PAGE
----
An outstanding collection of music from the man Solomon Burke
described as the "Quincy Jones of St. Louis" has been remastered and re-released by the folks at Vintage Vinyl.
The album, St. Louis Breakdown: The Best of Oliver Sain, officially hit stores last Tuesday and features 21 tracks from the saxophone player, songwriter, band leader, producer and all-around St. Louis music legend.
Anyone with even a passing interest in the history St. Louis soul, blues, jazz and funk has probably stumbled across Sain
before. At the very least, it's hard to miss the similarity between his pose he strikes on the cover of this album and the Vintage Vinyl logo. (The man pictured on the latter is Roland Kirk, however.)
For three decades Sain was the musician in St. Louis, taking the throne from Ike Turner and employing a slew of local talent and traveling artists in his bands and as session players at his Archway recording studio. In the years leading up to his death in 2003, Sain was a fixture at downtown's BB's Jazz, Blues and Soups.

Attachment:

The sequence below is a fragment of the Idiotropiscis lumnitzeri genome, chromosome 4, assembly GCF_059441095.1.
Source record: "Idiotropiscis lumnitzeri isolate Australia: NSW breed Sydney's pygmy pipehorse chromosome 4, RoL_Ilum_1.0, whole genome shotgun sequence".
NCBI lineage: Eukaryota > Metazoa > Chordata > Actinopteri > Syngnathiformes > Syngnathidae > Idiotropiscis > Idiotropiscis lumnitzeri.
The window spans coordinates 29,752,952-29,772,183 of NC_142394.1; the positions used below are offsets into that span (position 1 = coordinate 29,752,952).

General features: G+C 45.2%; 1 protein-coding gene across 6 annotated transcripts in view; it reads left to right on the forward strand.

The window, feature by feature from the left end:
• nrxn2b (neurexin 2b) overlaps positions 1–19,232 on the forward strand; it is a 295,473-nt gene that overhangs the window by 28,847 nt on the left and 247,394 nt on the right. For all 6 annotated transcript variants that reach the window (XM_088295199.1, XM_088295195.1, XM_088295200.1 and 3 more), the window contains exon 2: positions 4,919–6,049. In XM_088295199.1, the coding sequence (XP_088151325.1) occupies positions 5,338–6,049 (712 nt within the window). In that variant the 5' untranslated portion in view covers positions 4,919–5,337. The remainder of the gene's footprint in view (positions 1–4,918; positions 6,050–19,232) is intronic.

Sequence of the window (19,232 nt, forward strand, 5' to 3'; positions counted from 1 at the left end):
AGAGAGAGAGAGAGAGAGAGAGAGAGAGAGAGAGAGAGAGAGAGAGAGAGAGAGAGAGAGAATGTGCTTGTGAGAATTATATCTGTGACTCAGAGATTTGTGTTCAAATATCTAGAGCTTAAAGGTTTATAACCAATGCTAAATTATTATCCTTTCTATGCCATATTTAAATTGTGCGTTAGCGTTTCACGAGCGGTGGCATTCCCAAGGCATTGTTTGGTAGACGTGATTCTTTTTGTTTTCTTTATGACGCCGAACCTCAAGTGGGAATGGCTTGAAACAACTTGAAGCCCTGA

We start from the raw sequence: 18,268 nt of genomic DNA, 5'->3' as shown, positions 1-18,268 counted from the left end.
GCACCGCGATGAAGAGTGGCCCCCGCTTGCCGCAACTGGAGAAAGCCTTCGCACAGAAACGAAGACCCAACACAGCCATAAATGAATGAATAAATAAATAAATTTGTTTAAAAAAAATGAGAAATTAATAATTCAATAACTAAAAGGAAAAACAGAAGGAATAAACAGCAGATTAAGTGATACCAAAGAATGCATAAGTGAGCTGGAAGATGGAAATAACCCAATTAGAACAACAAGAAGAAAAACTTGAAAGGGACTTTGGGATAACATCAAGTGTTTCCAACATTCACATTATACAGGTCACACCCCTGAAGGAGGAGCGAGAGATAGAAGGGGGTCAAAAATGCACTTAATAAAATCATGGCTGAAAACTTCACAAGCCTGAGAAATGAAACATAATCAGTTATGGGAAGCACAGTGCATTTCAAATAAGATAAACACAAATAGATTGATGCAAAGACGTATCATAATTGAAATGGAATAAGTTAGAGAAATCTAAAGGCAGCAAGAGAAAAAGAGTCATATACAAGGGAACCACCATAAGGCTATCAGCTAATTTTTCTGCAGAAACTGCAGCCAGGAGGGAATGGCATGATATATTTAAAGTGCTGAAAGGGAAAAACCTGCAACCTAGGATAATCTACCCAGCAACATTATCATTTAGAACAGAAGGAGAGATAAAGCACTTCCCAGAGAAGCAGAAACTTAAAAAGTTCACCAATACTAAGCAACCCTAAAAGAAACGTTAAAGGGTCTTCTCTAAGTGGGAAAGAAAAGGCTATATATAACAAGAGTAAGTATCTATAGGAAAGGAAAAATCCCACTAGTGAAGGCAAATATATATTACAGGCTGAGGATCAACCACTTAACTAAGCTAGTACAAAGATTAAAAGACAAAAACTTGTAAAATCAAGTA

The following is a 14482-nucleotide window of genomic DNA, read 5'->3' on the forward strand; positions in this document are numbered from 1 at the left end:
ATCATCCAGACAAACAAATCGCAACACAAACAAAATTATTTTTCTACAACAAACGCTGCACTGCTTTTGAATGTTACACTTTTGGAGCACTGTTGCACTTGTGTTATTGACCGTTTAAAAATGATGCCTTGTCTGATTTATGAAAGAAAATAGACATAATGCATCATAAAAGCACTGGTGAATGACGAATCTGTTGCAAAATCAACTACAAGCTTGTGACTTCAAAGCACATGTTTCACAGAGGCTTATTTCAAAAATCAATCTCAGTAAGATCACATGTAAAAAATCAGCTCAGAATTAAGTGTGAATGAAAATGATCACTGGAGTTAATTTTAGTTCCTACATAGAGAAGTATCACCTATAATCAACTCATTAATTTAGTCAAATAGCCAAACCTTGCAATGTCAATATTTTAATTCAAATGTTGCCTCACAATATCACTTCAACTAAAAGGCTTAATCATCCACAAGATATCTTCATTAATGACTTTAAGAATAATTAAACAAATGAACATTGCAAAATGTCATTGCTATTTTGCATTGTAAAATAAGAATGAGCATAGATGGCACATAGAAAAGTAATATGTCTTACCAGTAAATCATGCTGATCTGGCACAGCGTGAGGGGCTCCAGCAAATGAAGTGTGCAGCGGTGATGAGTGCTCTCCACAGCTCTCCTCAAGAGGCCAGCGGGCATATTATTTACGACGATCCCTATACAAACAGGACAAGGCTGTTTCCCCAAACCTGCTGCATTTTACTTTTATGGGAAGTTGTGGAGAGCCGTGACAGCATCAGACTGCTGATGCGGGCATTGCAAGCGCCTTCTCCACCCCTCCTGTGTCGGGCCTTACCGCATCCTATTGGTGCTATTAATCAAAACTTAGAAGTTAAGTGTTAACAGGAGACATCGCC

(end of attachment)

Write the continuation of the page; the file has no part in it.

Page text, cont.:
This compilation spans his entire career, moving seamlessly between jazz, blues, and his later funk/disco infused work.
Almost all of the songs are instrumentals. In particular, numbers like "Booty Bumpin' (The Double Bump)" and "Bus Stop" showcase Sain's tremendous skills on the alto sax. He absolutely shreds the instrument at times, effortlessly shifting from lung-draining solos and complex jazz riffs.
Vintage Vinyl co-owners Tom 'Papa' Ray and Lew Prince are credited for "project conception and as executive producer," respectively.
Ray authored the record's biographical liner notes, and he writes of Sain's sax skills: "For those who witnessed his many shows, Sain was a singular and moving instrumentalist, an alto sax practitioner of that absolute first rank. Piercing projections makes his playing instantly recognizable; at his best, only Maceo Parker
could have stood on stage as an equal."
Hardcore jazz/blues collectors that have been able to find vinyl copies of Sain's out-of-print material won't find much they haven't heard (other than increased sound quality on the remasters and the cherry-picked highlights of his catalogue), but for casual listeners and St. Louis music buffs the compilation is an instant must-have.